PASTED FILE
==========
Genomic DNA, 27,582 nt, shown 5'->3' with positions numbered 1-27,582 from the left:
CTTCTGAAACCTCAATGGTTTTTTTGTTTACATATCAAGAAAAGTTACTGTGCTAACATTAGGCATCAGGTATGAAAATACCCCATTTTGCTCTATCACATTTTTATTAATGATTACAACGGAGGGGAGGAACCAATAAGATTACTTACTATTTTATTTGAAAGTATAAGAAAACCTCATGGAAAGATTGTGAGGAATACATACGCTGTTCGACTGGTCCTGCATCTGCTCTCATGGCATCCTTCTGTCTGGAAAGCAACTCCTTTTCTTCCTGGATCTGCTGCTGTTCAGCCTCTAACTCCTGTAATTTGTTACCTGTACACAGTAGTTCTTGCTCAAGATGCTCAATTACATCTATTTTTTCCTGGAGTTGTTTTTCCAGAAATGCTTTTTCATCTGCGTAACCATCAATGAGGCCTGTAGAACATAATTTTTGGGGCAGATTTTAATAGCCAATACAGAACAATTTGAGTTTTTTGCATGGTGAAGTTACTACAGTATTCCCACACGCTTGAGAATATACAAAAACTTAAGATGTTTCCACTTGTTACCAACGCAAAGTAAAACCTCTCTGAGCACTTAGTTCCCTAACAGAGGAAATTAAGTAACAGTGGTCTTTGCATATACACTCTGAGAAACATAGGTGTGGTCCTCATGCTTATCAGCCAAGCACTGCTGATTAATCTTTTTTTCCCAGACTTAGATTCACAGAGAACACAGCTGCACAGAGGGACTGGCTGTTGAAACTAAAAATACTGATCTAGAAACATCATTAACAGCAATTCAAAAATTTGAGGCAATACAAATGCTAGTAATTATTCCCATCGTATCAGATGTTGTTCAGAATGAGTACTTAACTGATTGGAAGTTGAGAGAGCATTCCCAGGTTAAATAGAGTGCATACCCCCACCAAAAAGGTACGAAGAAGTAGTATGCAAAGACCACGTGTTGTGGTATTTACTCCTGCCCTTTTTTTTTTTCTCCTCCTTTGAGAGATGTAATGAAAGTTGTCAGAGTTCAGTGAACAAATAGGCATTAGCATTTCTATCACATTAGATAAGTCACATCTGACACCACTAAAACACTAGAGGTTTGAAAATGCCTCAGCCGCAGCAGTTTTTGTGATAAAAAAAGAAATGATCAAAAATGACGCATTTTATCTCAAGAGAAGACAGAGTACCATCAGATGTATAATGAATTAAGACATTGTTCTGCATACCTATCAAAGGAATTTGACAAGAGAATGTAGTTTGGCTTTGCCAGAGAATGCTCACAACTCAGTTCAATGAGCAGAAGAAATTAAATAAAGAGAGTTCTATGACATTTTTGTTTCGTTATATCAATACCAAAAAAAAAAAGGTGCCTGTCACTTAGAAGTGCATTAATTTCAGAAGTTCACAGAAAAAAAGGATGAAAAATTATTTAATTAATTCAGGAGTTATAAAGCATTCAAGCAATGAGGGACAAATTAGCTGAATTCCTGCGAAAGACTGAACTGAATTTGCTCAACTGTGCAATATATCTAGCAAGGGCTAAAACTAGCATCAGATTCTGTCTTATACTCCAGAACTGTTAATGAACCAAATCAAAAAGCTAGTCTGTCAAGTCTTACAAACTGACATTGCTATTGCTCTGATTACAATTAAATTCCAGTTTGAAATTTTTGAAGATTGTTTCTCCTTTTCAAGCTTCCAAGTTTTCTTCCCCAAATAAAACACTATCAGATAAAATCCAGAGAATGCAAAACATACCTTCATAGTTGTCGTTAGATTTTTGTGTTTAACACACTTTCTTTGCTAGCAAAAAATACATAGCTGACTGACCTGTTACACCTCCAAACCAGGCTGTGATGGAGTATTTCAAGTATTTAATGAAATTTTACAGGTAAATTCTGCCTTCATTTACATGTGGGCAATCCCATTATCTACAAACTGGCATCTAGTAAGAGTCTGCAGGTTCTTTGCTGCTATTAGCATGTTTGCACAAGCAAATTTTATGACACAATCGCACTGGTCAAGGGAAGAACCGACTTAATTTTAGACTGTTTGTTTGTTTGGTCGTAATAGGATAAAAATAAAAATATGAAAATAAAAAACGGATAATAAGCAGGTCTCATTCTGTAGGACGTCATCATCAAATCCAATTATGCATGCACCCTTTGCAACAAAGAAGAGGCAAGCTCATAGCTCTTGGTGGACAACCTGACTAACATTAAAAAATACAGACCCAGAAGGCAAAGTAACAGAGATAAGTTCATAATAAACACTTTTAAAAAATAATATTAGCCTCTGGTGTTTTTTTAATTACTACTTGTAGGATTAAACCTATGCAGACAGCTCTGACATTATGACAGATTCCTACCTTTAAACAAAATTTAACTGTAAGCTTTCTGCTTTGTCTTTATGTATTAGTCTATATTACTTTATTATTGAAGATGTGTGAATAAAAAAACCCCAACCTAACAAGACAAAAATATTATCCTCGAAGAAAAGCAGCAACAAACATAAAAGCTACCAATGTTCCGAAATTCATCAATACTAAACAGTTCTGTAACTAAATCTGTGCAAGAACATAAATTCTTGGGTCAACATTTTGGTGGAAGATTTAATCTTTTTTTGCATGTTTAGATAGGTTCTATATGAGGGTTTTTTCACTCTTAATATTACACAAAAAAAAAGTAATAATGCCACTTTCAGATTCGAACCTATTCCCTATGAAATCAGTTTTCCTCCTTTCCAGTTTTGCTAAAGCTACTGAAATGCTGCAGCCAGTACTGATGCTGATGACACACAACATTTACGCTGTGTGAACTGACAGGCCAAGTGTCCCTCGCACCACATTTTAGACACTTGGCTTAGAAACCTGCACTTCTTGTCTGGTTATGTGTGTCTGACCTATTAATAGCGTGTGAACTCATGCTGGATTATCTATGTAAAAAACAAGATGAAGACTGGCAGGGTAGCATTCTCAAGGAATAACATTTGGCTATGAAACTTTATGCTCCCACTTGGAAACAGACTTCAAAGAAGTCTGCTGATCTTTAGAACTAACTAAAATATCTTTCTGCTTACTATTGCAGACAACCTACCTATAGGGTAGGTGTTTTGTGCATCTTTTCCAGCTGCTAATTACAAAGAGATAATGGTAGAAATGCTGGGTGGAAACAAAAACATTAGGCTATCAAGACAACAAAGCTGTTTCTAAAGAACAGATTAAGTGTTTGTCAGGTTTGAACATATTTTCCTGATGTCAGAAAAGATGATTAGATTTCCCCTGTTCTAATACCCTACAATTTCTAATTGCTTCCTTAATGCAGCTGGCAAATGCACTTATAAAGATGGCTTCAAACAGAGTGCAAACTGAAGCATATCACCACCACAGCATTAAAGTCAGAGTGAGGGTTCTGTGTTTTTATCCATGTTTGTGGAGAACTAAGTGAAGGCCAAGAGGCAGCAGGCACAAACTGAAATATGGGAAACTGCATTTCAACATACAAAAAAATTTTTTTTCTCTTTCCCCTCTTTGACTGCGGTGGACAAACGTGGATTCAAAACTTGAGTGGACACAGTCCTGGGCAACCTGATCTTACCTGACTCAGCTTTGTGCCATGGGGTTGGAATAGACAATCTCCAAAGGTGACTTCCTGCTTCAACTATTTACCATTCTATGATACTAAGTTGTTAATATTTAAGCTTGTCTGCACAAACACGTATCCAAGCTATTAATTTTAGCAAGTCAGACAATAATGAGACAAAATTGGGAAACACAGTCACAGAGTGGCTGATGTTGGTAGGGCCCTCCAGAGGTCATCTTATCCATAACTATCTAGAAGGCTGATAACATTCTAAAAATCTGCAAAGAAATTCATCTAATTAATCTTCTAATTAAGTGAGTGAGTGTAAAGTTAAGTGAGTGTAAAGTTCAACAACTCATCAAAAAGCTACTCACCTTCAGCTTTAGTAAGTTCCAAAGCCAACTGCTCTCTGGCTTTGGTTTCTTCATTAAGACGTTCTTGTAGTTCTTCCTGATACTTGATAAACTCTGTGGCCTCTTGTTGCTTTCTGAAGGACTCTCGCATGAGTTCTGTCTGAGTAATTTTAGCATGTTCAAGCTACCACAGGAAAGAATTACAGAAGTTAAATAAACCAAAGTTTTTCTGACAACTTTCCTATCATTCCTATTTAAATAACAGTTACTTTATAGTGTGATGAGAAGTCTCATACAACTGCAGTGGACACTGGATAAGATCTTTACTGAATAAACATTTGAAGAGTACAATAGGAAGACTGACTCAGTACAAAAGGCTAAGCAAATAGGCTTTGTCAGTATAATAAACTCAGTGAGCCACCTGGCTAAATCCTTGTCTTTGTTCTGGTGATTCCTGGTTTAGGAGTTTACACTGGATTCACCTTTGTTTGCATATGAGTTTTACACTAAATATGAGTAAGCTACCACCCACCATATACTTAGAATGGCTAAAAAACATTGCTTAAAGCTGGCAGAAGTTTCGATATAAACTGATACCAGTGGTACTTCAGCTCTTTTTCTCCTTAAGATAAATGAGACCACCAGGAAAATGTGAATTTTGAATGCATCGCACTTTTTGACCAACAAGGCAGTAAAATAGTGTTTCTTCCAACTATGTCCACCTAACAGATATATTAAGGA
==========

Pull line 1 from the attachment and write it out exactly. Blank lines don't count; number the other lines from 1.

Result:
Genomic DNA, 27,582 nt, shown 5'->3' with positions numbered 1-27,582 from the left: